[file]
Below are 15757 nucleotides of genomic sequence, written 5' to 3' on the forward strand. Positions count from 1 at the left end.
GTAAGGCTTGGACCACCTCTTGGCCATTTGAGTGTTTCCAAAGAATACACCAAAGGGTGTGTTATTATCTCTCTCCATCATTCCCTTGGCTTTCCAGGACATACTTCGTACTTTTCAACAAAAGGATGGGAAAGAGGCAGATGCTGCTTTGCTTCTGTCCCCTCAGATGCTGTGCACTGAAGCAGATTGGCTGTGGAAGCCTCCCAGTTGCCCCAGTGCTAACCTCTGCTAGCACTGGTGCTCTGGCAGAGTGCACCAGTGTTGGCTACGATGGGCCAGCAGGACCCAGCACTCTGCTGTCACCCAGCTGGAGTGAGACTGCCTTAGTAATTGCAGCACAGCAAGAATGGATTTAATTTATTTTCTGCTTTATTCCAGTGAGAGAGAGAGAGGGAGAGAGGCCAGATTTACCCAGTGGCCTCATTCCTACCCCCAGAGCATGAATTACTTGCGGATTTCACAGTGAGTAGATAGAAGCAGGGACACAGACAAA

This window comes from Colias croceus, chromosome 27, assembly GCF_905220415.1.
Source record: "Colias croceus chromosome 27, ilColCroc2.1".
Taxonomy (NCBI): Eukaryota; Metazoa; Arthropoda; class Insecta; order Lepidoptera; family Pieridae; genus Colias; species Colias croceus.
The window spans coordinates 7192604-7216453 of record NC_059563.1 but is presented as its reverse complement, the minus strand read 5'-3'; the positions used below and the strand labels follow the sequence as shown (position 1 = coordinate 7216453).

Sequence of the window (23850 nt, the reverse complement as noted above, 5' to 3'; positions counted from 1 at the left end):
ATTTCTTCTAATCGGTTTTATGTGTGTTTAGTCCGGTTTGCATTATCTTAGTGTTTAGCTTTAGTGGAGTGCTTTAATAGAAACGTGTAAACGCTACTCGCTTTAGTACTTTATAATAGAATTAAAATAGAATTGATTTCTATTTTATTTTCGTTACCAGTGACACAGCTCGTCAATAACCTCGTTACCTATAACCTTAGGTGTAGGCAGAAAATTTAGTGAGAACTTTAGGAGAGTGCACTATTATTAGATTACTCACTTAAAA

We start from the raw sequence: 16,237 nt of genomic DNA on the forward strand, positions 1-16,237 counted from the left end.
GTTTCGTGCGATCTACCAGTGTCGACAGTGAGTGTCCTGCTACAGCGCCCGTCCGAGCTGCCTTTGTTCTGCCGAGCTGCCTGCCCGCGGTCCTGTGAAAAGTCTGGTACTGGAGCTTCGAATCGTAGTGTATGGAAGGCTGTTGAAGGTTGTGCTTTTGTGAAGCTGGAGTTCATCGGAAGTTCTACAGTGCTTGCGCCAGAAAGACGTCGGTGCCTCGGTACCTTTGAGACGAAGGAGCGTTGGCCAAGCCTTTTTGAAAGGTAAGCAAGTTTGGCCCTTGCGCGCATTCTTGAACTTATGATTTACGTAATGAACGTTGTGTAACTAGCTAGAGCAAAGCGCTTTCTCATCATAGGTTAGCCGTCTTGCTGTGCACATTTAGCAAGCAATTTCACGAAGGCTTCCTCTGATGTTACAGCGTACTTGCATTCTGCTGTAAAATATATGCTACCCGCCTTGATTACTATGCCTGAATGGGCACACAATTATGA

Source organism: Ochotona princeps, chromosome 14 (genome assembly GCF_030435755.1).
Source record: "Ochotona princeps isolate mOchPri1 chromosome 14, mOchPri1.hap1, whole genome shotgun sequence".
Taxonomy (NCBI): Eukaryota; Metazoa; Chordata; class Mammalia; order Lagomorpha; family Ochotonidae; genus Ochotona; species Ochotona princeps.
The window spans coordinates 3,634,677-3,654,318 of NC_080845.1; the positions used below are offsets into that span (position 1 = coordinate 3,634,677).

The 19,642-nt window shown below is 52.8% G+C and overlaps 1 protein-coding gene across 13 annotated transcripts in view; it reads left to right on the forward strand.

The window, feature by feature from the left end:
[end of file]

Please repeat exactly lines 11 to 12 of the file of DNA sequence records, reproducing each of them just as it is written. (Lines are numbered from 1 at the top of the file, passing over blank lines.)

Source organism: Ochotona princeps, chromosome 14 (genome assembly GCF_030435755.1).
Source record: "Ochotona princeps isolate mOchPri1 chromosome 14, mOchPri1.hap1, whole genome shotgun sequence".